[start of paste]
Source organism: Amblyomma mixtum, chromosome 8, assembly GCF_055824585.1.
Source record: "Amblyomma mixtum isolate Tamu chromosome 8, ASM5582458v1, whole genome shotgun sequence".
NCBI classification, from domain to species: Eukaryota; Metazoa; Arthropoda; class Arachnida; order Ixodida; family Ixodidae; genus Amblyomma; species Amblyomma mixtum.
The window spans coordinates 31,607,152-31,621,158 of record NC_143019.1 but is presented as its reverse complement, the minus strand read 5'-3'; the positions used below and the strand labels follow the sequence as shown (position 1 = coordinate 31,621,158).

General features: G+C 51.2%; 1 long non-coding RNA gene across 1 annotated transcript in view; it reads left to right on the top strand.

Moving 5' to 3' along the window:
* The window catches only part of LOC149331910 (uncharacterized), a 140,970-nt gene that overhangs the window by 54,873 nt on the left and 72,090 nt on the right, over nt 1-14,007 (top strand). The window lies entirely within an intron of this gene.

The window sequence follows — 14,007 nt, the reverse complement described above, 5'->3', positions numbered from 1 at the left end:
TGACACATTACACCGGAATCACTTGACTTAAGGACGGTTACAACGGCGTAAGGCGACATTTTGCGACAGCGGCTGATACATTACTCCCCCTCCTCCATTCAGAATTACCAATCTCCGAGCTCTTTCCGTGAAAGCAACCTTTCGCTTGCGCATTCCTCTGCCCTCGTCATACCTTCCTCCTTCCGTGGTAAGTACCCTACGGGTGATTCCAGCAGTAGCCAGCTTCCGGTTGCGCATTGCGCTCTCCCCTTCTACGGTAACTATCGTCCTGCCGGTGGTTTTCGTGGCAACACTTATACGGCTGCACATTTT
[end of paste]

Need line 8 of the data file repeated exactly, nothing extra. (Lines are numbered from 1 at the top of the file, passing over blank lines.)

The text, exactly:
The window sequence follows — 14,007 nt, the reverse complement described above, 5'->3', positions numbered from 1 at the left end: